From: Chris H on 2 Dec 2009 13:26
In message <tm3dh55e5s7avmc13n4p00dnrucol6t7ob(a)4ax.com>, tony cooper
>On Wed, 2 Dec 2009 15:16:16 +0000, Chris H <chris(a)phaedsys.org> wrote:
>>>>Nothing to do with Europe. It's all North American.
>>>Whoa, here. There is no observed holiday in Europe called
>>>"Thanksgiving". However, there are harvest festivals, or holidays, in
>>There are a whole load of them from September to November depending on
>>>The most observed is the Jewish holiday Sukkot, a major holiday for
>>>Jews. From Wiki:
>>It is the most observed by Jews. I have never heard of it.
>If you are not familiar with Sukkot, or Ramadan,
Familiar with that one... a lot of people calibrator it.
> or Tet, or Cinco de
>Mayo, or Diwali,
Diwail is widely celebrated in the UK as is Ede (both of them)
> or Independence Day,
Which/whose independance day?
> or any major holiday celebrated
>by cultures that you are not part of, then that's you being insular
Sorry a lot of them are celebrated in the UK and many others you did not
mention and I know of many others in Europe I had just not heard of or
seen (or remembered hearing or seeing) Sukkot.
\/\/\/\/\ Chris Hills Staffs England /\/\/\/\/
From: tony cooper on 2 Dec 2009 14:02
On Wed, 2 Dec 2009 18:23:38 +0000, Chris H <chris(a)phaedsys.org> wrote:
>In message <2g3dh5psmqpft7vin3c4eeqne5q5tqa5to(a)4ax.com>, tony cooper
>>On Wed, 2 Dec 2009 15:16:16 +0000, Chris H <chris(a)phaedsys.org> wrote:
>>>>Y'all do the same thing we do, but differently.
>>>No... No national holiday for most of the European ones.
>>Jeez, Chris. I specifically stated that one of the major differences
>>is that we have a designated national holiday coinciding with a
>>harvest festival and Europe does not.
>>No American, to my knowledge, thinks that "Thanksgiving" - as we
>>celebrate it - is an international holiday.
>There are some... (the ones that have the "rest of the world" as a hazy
>vision of swamps, jungles, deserts and mud huts in a space about the
>size of Texas. :-))
Sure, there are some, but you have your village idiots too. You have
people who visualize the US as it is shown on the American television
shows and movies you watch.
I've made several trips to the UK and Europe. There's always someone
who thinks that I either live in a Hollywood-style mansion or a slum.
There's always someone who asks me how many drive-by shootings I've
witnessed or how many times I've been mugged (Zero, for both).
Whether it's a foreign culture or a different religion, there are
people who have ridiculous misconceptions about that which they are
not part of. I don't think that's any more an American characteristic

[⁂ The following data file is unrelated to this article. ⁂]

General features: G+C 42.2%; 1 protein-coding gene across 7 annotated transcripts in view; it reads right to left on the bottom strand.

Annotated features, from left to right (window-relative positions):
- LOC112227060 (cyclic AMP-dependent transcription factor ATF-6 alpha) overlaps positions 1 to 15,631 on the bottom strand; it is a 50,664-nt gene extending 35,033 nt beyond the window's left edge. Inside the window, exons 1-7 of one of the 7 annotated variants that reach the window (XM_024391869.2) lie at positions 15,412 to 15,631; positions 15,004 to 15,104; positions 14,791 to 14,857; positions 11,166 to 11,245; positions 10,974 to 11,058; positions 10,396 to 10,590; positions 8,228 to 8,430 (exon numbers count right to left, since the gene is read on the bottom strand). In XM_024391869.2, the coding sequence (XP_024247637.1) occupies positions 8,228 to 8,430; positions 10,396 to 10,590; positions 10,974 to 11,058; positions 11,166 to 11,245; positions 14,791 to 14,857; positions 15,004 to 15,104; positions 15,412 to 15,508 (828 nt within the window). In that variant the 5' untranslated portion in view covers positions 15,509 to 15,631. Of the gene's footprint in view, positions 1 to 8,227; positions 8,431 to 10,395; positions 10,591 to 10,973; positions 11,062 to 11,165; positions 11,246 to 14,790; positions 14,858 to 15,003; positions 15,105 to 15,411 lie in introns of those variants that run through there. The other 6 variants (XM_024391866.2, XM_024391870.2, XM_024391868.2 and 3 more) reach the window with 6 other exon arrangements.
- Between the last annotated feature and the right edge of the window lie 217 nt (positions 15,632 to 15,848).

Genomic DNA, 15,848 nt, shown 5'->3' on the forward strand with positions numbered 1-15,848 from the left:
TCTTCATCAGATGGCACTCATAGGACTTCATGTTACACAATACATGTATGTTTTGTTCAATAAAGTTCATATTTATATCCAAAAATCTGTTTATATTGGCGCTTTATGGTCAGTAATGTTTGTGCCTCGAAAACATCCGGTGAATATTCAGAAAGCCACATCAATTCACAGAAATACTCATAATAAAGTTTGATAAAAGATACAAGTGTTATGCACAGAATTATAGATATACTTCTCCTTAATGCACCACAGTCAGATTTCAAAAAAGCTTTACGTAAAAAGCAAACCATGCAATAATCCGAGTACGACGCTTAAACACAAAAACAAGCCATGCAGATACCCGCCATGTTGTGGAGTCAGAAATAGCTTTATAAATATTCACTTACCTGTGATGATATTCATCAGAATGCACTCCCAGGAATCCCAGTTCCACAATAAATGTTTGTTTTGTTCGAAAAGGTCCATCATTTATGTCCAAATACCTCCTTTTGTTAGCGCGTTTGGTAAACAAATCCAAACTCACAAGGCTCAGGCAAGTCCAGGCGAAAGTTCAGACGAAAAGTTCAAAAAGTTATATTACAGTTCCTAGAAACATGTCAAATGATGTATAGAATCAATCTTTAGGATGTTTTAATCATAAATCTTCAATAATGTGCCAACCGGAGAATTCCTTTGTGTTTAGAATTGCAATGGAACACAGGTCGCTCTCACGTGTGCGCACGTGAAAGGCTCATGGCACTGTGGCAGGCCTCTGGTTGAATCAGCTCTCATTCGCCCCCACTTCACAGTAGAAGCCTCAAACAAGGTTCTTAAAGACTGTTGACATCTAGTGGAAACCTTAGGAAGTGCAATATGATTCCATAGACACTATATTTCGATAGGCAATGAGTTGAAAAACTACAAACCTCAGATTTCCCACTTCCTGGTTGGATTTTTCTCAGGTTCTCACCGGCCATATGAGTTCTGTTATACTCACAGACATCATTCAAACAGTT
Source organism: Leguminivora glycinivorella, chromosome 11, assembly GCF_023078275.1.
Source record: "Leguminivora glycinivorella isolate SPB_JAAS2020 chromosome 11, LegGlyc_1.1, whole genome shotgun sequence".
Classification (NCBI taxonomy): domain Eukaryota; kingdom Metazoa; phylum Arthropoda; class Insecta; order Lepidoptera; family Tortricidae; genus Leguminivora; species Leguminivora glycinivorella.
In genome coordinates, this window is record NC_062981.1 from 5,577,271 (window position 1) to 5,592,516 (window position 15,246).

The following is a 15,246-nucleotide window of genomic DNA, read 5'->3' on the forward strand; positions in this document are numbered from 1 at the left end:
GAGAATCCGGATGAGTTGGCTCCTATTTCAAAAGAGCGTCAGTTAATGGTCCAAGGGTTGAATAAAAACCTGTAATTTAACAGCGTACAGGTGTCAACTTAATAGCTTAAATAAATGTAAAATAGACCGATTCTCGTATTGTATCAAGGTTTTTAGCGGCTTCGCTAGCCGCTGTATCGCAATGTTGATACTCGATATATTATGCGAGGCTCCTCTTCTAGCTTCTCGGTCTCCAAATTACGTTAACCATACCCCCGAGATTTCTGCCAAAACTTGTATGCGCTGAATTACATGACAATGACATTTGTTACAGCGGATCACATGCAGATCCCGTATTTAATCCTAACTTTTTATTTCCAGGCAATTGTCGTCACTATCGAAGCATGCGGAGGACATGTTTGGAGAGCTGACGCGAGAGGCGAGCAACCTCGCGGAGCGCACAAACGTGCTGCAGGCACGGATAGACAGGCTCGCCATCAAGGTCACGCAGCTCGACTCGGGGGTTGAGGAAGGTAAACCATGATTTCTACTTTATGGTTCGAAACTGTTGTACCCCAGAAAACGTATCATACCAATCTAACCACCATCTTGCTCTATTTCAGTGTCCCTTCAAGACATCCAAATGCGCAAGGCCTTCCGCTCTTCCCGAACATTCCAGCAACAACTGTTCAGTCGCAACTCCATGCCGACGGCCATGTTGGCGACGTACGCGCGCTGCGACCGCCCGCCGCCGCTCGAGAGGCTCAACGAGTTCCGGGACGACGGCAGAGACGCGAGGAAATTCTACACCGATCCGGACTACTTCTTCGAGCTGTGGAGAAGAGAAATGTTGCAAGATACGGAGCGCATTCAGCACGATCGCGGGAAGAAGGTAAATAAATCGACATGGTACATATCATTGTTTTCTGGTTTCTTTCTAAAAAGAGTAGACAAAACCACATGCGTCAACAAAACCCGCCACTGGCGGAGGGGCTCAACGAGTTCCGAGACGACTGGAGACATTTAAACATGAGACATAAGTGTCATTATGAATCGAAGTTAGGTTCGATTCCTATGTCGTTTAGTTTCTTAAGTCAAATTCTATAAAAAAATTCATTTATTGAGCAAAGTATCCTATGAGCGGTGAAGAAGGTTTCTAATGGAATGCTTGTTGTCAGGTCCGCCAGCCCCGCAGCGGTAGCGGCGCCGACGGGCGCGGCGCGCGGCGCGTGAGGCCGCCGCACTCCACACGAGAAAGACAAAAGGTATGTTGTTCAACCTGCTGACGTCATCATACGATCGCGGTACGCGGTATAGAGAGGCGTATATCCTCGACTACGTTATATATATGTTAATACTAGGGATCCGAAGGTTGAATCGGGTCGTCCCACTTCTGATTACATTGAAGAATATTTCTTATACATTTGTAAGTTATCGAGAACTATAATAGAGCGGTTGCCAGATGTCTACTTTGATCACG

that it is a characteristic of any country.
Tony Cooper - Orlando, Florida
From: tony cooper on 2 Dec 2009 14:26
On Wed, 2 Dec 2009 18:29:15 +0000, Chris H <chris(a)phaedsys.org> wrote:
>>Bottom line: "Thanks for Giving" (Modern day "Thanksgiving") was NEVER a
>>European invented NOR christian holiday.
>Fair enough.. It was a native Indian festival.
Sometimes I despair of your inability to process information.
Thanksgiving was *never* a native Indian festival. Some (American)
Indian tribes celebrated the harvest. They never called it
Thanksgiving. They never set aside a particular day of the year to
celebrate. They never thought the turkey should be the main course of
Thanksgiving, as we celebrate it today in the US, *evolved* from the
custom of getting together to rejoice in a successful harvest and to
thank whatever God or spirits or conditions that contributed to that
success. Squanto (the native Indian believed to be at that 1621
get-together) or Edward Winslow (the man who wrote in his journal
about that day in 1621) wouldn't recognize the holiday we celebrate
Tony Cooper - Orlando, Florida
From: Walter Banks on 3 Dec 2009 08:57
John McWilliams wrote:
> Is there a noticeable cycle as to when European stores, antepodean
> stores, S. American stores start their X-mas buying (selling) season.
> (We already know what Canada does- just like U.S.)
Actually Canada is more diversified than the US. Quebec does .. well
Quebec is unique. Western Canada has a lot of Ukrainians with a
different schedule. Ontario starts after Thanksgiving just like the US
except that Canada celebrates Thanksgiving a month earlier than the
US so we get the better turkeys :) and have more time to shop
From: John McWilliams on 3 Dec 2009 11:14
Walter Banks wrote:
> John McWilliams wrote:
>> Is there a noticeable cycle as to when European stores, antepodean
>> stores, S. American stores start their X-mas buying (selling) season.
>> (We already know what Canada does- just like U.S.)
> Actually Canada is more diversified than the US. Quebec does .. well
> Quebec is unique. Western Canada has a lot of Ukrainians with a
> different schedule. Ontario starts after Thanksgiving just like the US
> except that Canada celebrates Thanksgiving a month earlier than the
> US so we get the better turkeys :) and have more time to shop
> before Christmas.
> Seasons greetings
Thanks, Walter, and back to you on the greetings. It seems almost
unusual to ask a question and get a great answer.